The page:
Solar Sail Microspacecraft
The Solar Sail Microspacecraft (SSM) is a low-cost concept for implementing solar sail propulsion on a practical spacecraft with present-day technology. In the SSM, a simple micro-spacecraft derived vehicle is employed which could cheaply investigate multiple targets and simultaneously demonstrate the utility of small solar sails. The SSM reduces technology risk by using off-the-shelf aluminized mylar. A very small core vehicle with short range communication systems drastically reduces the size of the sails, allowing the spacecraft to be launched as a hitchhiker payload. Because the spacecraft is small, the sail is small, allowing it to be self-deployed using either a rolled spring-steel or inflatable self-deploying boom system. Because of its maneuverability, the SSM could visit multiple targets, engaging in photographic inspection of friendly or adversarial satellites. A SSM could be used to disable or destroy other satellites by parking itself in a position where it blocked the target spacecraft’s solar arrays. It could also be used to interfere with the operation of an opponent’s remote sensing vehicle by using its sails to block the view.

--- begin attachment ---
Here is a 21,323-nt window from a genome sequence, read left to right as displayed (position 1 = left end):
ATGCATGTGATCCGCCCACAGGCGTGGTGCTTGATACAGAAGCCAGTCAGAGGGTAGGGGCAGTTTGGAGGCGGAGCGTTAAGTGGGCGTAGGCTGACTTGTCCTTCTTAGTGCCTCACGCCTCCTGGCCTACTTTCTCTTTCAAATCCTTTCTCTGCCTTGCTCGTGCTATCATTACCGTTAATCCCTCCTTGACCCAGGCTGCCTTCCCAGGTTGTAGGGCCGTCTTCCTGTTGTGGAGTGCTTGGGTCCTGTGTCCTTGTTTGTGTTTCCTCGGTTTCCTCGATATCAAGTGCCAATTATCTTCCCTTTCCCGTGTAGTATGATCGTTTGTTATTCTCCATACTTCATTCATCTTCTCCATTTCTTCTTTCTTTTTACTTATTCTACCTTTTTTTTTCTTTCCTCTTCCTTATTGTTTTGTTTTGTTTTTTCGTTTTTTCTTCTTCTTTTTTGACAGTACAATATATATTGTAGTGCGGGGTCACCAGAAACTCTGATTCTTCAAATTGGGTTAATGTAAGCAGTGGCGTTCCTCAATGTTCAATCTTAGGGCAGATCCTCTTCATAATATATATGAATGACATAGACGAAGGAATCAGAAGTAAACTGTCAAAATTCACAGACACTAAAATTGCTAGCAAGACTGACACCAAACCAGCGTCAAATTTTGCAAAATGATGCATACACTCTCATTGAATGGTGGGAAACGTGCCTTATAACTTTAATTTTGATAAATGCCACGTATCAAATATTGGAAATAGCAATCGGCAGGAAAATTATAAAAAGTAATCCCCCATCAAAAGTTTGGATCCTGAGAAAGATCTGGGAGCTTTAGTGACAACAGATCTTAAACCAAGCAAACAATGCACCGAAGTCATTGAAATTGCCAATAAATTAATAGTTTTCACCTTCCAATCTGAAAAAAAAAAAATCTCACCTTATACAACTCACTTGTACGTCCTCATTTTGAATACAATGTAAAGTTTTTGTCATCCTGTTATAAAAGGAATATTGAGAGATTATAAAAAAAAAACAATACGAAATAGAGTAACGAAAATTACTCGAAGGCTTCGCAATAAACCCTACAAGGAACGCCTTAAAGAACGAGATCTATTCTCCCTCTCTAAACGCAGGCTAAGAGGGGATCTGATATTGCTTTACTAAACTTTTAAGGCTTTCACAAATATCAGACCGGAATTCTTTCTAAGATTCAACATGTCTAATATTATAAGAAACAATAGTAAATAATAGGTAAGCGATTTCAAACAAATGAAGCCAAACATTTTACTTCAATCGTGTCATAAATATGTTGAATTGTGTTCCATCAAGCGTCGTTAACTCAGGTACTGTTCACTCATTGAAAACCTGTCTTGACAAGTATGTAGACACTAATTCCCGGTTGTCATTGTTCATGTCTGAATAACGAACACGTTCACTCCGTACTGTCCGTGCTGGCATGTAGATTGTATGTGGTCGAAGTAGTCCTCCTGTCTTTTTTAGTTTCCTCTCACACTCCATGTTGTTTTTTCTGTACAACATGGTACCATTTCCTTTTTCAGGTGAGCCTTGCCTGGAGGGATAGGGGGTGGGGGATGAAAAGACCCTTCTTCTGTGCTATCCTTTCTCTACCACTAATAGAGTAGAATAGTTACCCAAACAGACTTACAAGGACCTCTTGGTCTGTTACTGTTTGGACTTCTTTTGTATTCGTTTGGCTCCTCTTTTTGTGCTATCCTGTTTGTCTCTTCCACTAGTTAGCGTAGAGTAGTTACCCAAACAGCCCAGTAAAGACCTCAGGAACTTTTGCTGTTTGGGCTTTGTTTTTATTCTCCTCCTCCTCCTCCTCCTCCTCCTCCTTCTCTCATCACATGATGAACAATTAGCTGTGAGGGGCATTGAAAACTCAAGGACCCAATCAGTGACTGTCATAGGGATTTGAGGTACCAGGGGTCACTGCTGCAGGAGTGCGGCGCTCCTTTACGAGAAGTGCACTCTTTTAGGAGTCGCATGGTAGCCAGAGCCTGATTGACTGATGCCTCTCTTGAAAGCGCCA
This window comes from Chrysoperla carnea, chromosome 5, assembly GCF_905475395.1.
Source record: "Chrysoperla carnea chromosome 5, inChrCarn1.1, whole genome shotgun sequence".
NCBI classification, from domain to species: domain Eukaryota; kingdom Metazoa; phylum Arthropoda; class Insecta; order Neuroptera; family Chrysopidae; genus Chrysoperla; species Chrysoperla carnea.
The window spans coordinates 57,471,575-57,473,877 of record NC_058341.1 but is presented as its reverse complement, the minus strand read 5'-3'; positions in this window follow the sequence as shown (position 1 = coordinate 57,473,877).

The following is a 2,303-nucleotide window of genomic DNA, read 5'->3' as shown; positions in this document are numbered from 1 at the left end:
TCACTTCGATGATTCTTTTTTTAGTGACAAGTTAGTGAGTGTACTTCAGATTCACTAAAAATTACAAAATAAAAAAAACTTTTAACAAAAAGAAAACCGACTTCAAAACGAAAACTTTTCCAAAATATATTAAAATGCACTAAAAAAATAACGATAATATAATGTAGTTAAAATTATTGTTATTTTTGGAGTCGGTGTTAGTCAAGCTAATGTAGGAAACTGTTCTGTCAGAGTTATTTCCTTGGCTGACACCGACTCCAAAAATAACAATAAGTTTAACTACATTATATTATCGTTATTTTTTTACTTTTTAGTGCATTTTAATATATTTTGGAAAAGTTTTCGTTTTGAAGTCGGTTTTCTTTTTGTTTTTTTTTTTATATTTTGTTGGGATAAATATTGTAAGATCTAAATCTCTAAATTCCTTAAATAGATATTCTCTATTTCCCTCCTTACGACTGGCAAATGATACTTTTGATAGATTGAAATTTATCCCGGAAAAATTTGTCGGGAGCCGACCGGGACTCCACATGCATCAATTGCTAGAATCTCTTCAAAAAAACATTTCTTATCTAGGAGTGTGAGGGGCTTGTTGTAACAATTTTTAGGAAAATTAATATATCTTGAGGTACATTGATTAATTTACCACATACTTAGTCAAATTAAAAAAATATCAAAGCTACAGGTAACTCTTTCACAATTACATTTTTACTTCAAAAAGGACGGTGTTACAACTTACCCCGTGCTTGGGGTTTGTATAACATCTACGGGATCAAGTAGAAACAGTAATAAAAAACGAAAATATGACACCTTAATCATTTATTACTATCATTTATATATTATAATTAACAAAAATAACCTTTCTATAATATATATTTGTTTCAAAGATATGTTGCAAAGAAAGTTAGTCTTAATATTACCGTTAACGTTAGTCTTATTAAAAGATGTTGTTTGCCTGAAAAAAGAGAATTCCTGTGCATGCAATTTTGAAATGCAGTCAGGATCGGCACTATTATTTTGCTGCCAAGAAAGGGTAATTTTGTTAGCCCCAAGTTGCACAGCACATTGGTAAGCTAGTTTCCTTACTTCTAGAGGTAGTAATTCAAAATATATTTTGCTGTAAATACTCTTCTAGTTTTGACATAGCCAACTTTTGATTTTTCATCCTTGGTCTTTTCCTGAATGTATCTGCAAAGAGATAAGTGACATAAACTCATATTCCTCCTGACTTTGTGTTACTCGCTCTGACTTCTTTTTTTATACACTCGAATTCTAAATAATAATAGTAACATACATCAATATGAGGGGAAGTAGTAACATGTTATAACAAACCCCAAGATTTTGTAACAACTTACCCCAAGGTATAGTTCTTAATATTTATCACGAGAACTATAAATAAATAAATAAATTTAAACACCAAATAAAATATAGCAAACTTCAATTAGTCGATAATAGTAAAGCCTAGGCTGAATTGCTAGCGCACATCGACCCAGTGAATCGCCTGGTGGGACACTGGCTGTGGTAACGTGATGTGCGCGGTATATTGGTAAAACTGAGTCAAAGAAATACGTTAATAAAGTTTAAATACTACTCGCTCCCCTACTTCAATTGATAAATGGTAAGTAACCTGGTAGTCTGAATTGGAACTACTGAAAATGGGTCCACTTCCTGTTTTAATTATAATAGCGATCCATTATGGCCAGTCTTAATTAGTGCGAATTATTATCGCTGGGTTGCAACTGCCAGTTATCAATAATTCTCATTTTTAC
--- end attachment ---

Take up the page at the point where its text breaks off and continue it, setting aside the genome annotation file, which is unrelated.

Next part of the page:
Pioneer’s work on the SSM was supported by SBIR funding from the Ballistic Missile Defense Organization.